Gold Dust Hawaiian Sunrise Breakfast
Papaya for breakfast, especially a ripe one right off the tree is really a glorious experience. My favorite is the Hawaiian Sunrise Papaya, not just because it is super easy to clean and serve, but because the flavor is amazing. The way I prefer it served is cut in half length wise, seeds scraped out leaving a nice size boat to fill with cut up banana, and spritzed with a fresh lime wedge.
When I lived in Hawaii I never had to buy papaya, picking my own instead, however the competition is fierce for the ripe stuff. Birds make the circuits from one tree to another waiting for the next fruit to ripen and once it does, a hole is drilled into it by birds and eaten from the inside out...what's left the geckos love, which is what's going on here. Frustrated one morning that I left 3 papaya on the tree one day too long, I set this one up in a position that would be convenient for the resident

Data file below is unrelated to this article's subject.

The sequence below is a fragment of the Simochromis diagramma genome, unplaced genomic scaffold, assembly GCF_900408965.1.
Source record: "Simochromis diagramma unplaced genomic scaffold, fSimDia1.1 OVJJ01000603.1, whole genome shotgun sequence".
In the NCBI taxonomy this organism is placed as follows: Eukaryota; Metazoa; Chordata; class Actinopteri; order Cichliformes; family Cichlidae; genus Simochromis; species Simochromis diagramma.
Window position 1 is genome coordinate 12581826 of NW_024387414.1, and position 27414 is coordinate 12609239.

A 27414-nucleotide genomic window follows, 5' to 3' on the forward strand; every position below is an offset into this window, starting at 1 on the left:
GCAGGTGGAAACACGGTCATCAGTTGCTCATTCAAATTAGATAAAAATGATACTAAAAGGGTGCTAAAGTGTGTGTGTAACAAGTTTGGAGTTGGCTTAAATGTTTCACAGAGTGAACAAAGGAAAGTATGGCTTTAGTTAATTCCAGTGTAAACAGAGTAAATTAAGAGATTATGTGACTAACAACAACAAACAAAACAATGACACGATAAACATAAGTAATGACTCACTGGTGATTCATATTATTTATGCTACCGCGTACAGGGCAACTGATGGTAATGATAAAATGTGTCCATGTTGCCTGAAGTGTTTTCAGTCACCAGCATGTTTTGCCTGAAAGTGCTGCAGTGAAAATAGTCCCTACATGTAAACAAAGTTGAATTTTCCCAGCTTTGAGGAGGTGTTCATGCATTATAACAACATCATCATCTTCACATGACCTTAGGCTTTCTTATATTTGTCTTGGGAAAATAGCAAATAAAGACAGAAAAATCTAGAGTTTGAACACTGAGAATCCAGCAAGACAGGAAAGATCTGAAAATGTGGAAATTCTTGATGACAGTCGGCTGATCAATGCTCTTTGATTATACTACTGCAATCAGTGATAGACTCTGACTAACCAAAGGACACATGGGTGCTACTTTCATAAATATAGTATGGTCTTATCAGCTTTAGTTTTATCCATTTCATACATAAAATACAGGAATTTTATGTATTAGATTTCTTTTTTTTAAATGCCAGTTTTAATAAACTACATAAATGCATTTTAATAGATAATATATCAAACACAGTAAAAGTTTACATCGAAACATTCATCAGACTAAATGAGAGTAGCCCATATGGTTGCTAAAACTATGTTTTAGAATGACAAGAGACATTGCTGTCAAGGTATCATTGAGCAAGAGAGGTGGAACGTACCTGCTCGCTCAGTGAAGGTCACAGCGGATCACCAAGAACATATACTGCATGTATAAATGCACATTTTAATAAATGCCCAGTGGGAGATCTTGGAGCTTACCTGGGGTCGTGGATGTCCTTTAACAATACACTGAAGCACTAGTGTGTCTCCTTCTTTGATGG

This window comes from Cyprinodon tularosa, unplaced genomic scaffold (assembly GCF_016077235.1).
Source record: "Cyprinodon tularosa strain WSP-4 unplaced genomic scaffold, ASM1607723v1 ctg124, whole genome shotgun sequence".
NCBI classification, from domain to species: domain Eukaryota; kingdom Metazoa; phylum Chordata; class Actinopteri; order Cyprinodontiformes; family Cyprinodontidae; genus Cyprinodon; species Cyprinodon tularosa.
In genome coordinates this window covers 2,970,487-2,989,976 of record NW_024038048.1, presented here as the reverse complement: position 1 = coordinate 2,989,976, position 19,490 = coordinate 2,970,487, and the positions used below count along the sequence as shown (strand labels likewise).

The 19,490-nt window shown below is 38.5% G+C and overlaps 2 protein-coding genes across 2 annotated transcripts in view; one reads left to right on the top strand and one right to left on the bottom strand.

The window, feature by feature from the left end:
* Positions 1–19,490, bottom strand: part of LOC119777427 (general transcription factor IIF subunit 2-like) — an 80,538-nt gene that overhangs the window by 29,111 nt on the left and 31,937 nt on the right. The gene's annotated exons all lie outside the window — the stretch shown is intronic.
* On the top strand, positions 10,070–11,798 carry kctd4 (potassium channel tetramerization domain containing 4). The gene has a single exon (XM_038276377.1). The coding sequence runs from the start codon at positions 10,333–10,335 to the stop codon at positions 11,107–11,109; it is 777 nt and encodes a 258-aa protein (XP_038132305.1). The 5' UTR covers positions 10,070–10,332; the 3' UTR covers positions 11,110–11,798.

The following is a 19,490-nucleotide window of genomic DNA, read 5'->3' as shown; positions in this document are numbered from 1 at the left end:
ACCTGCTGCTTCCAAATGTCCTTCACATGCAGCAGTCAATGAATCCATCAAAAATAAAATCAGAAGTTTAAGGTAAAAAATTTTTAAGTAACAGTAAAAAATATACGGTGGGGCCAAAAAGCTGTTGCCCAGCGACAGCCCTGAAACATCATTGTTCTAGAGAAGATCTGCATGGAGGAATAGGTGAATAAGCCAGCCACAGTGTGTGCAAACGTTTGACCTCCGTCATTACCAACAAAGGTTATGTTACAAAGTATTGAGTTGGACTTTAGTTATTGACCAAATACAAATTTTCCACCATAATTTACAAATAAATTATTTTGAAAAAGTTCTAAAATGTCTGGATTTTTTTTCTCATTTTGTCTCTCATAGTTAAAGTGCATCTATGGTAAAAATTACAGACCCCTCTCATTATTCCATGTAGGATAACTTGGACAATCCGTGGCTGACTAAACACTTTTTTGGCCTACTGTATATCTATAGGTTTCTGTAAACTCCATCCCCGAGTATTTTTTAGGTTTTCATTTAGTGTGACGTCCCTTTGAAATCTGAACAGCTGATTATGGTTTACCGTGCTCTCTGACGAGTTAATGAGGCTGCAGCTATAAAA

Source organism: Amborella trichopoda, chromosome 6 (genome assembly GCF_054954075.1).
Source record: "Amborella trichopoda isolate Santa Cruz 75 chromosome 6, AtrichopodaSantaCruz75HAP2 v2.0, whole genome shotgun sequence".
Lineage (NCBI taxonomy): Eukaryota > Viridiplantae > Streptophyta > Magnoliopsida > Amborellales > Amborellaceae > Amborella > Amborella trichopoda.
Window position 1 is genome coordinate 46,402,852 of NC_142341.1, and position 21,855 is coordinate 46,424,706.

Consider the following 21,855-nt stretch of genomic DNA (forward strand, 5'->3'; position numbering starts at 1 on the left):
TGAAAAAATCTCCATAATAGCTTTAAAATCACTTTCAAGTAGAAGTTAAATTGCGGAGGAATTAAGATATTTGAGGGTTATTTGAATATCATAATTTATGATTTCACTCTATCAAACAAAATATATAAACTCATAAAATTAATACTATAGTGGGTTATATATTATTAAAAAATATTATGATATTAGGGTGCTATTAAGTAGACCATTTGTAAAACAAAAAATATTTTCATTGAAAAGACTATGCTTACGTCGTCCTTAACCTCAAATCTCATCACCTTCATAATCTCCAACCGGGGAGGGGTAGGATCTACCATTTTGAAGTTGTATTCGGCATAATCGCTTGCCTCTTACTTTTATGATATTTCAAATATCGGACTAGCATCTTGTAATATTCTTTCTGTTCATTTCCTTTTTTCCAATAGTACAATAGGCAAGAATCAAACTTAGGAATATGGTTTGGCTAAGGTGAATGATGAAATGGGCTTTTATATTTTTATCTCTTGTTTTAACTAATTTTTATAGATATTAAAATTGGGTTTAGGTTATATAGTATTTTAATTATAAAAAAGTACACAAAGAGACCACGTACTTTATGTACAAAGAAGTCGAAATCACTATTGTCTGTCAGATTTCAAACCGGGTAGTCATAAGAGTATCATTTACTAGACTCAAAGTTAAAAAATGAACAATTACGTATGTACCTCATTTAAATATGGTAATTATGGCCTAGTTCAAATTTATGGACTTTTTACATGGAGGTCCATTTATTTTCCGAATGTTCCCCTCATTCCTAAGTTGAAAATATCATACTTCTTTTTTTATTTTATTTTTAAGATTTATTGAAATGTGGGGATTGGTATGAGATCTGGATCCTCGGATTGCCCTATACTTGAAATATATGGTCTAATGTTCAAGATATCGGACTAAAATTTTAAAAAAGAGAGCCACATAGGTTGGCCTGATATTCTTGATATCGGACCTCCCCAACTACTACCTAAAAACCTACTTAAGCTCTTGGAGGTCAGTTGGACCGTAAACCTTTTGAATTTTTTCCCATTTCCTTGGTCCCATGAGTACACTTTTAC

Gold Dust Day Geckos to enjoy.
The gold dust day gecko (Phelsuma laticauda) is a diurnal species of gecko. It lives in northern Madagascar, and on the island of Comoros; it has also been introduced to Hawaii and other Pacific islands. It typically inhabits various kinds of trees and houses. The gold dust day gecko feeds on insects and nectar. It is commonly known as the mascot of GEICO.
The Hawaiian Sunrise Papaya, also known as Strawberry papaya, Sunrise Papaya, or SunUp papaya has a freckled greenish-yellow skin that turns yellow as the fruit ripens. Inside, however, its flesh is a juicy, dramatic red-orange color flesh similar to berries, peaches, and melons. The seeds cavity is quite shallow, making seed removing easy. This variety is available all year round. SunUp is a genetically engineered papaya that is resistant to the ringspot virus disease.